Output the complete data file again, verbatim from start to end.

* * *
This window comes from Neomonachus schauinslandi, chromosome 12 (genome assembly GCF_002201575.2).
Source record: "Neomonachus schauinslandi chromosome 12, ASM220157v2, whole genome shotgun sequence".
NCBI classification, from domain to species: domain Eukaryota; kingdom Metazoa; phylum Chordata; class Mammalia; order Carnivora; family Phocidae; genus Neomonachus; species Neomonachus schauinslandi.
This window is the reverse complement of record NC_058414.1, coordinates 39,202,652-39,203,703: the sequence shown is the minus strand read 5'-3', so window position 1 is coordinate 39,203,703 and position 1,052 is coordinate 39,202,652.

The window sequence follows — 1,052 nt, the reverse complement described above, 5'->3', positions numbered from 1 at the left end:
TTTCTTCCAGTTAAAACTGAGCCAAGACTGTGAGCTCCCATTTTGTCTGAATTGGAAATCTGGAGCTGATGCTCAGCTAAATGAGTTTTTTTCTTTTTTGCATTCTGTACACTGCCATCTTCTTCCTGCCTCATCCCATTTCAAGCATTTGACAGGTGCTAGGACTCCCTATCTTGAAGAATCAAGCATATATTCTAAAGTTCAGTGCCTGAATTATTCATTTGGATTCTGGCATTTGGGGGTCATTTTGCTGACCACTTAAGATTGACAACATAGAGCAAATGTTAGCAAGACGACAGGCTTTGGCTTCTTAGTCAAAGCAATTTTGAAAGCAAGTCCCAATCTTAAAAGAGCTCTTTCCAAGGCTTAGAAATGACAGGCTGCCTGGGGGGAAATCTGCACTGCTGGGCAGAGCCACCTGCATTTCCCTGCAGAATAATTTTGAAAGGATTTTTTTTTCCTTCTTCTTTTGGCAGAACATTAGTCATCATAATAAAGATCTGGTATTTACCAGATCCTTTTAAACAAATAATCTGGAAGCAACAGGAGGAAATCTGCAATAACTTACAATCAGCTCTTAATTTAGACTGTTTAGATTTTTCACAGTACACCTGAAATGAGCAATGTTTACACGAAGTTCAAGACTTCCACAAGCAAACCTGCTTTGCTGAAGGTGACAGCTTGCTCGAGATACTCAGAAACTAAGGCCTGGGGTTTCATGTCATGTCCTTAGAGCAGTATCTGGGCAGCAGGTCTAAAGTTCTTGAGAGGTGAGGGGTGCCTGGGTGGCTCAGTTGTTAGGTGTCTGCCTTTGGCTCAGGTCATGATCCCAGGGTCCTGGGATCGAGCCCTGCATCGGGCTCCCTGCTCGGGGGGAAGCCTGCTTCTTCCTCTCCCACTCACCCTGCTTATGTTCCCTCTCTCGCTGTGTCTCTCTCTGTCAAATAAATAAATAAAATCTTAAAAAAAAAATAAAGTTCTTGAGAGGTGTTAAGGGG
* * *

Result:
This window comes from Neomonachus schauinslandi, chromosome 12 (genome assembly GCF_002201575.2).
Source record: "Neomonachus schauinslandi chromosome 12, ASM220157v2, whole genome shotgun sequence".
NCBI classification, from domain to species: domain Eukaryota; kingdom Metazoa; phylum Chordata; class Mammalia; order Carnivora; family Phocidae; genus Neomonachus; species Neomonachus schauinslandi.
This window is the reverse complement of record NC_058414.1, coordinates 39,202,652-39,203,703: the sequence shown is the minus strand read 5'-3', so window position 1 is coordinate 39,203,703 and position 1,052 is coordinate 39,202,652.

The window sequence follows — 1,052 nt, the reverse complement described above, 5'->3', positions numbered from 1 at the left end:
TTTCTTCCAGTTAAAACTGAGCCAAGACTGTGAGCTCCCATTTTGTCTGAATTGGAAATCTGGAGCTGATGCTCAGCTAAATGAGTTTTTTTCTTTTTTGCATTCTGTACACTGCCATCTTCTTCCTGCCTCATCCCATTTCAAGCATTTGACAGGTGCTAGGACTCCCTATCTTGAAGAATCAAGCATATATTCTAAAGTTCAGTGCCTGAATTATTCATTTGGATTCTGGCATTTGGGGGTCATTTTGCTGACCACTTAAGATTGACAACATAGAGCAAATGTTAGCAAGACGACAGGCTTTGGCTTCTTAGTCAAAGCAATTTTGAAAGCAAGTCCCAATCTTAAAAGAGCTCTTTCCAAGGCTTAGAAATGACAGGCTGCCTGGGGGGAAATCTGCACTGCTGGGCAGAGCCACCTGCATTTCCCTGCAGAATAATTTTGAAAGGATTTTTTTTTCCTTCTTCTTTTGGCAGAACATTAGTCATCATAATAAAGATCTGGTATTTACCAGATCCTTTTAAACAAATAATCTGGAAGCAACAGGAGGAAATCTGCAATAACTTACAATCAGCTCTTAATTTAGACTGTTTAGATTTTTCACAGTACACCTGAAATGAGCAATGTTTACACGAAGTTCAAGACTTCCACAAGCAAACCTGCTTTGCTGAAGGTGACAGCTTGCTCGAGATACTCAGAAACTAAGGCCTGGGGTTTCATGTCATGTCCTTAGAGCAGTATCTGGGCAGCAGGTCTAAAGTTCTTGAGAGGTGAGGGGTGCCTGGGTGGCTCAGTTGTTAGGTGTCTGCCTTTGGCTCAGGTCATGATCCCAGGGTCCTGGGATCGAGCCCTGCATCGGGCTCCCTGCTCGGGGGGAAGCCTGCTTCTTCCTCTCCCACTCACCCTGCTTATGTTCCCTCTCTCGCTGTGTCTCTCTCTGTCAAATAAATAAATAAAATCTTAAAAAAAAAATAAAGTTCTTGAGAGGTGTTAAGGGG